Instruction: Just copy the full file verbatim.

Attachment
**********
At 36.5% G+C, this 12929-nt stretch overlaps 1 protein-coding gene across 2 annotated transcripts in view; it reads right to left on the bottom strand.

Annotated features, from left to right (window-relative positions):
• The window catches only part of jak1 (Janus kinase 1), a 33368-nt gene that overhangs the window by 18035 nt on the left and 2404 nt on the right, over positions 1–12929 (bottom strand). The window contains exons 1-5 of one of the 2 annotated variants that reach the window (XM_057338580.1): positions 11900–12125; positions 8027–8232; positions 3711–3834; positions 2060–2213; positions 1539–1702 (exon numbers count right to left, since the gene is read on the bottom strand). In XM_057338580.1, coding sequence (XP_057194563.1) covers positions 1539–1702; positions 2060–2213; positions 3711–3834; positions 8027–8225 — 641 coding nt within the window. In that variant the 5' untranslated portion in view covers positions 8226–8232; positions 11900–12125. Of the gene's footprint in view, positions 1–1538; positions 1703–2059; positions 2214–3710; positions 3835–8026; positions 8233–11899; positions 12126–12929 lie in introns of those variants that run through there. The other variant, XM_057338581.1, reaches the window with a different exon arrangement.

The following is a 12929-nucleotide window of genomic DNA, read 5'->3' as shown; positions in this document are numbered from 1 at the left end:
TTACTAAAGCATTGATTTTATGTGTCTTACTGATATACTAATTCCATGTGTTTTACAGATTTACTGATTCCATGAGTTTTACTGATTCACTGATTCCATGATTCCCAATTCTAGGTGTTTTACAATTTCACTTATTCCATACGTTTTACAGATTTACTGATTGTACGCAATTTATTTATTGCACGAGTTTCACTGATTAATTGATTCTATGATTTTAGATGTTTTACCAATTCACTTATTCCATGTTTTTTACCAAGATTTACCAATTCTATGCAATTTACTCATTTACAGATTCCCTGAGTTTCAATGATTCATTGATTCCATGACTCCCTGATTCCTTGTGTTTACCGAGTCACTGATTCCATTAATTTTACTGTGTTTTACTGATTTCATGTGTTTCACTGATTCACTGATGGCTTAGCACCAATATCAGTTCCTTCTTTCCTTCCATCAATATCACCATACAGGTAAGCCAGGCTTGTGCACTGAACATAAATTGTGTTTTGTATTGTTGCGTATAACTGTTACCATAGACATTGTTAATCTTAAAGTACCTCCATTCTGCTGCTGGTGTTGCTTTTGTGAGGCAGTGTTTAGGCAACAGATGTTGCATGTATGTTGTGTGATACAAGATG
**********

At 36.5% G+C, this 12929-nt stretch overlaps 1 protein-coding gene across 2 annotated transcripts in view; it reads right to left on the bottom strand.

Annotated features, from left to right (window-relative positions):
• The window catches only part of jak1 (Janus kinase 1), a 33368-nt gene that overhangs the window by 18035 nt on the left and 2404 nt on the right, over positions 1–12929 (bottom strand). The window contains exons 1-5 of one of the 2 annotated variants that reach the window (XM_057338580.1): positions 11900–12125; positions 8027–8232; positions 3711–3834; positions 2060–2213; positions 1539–1702 (exon numbers count right to left, since the gene is read on the bottom strand). In XM_057338580.1, coding sequence (XP_057194563.1) covers positions 1539–1702; positions 2060–2213; positions 3711–3834; positions 8027–8225 — 641 coding nt within the window. In that variant the 5' untranslated portion in view covers positions 8226–8232; positions 11900–12125. Of the gene's footprint in view, positions 1–1538; positions 1703–2059; positions 2214–3710; positions 3835–8026; positions 8233–11899; positions 12126–12929 lie in introns of those variants that run through there. The other variant, XM_057338581.1, reaches the window with a different exon arrangement.

The following is a 12929-nucleotide window of genomic DNA, read 5'->3' as shown; positions in this document are numbered from 1 at the left end:
TTACTAAAGCATTGATTTTATGTGTCTTACTGATATACTAATTCCATGTGTTTTACAGATTTACTGATTCCATGAGTTTTACTGATTCACTGATTCCATGATTCCCAATTCTAGGTGTTTTACAATTTCACTTATTCCATACGTTTTACAGATTTACTGATTGTACGCAATTTATTTATTGCACGAGTTTCACTGATTAATTGATTCTATGATTTTAGATGTTTTACCAATTCACTTATTCCATGTTTTTTACCAAGATTTACCAATTCTATGCAATTTACTCATTTACAGATTCCCTGAGTTTCAATGATTCATTGATTCCATGACTCCCTGATTCCTTGTGTTTACCGAGTCACTGATTCCATTAATTTTACTGTGTTTTACTGATTTCATGTGTTTCACTGATTCACTGATGGCTTAGCACCAATATCAGTTCCTTCTTTCCTTCCATCAATATCACCATACAGGTAAGCCAGGCTTGTGCACTGAACATAAATTGTGTTTTGTATTGTTGCGTATAACTGTTACCATAGACATTGTTAATCTTAAAGTACCTCCATTCTGCTGCTGGTGTTGCTTTTGTGAGGCAGTGTTTAGGCAACAGATGTTGCATGTATGTTGTGTGATACAAGATG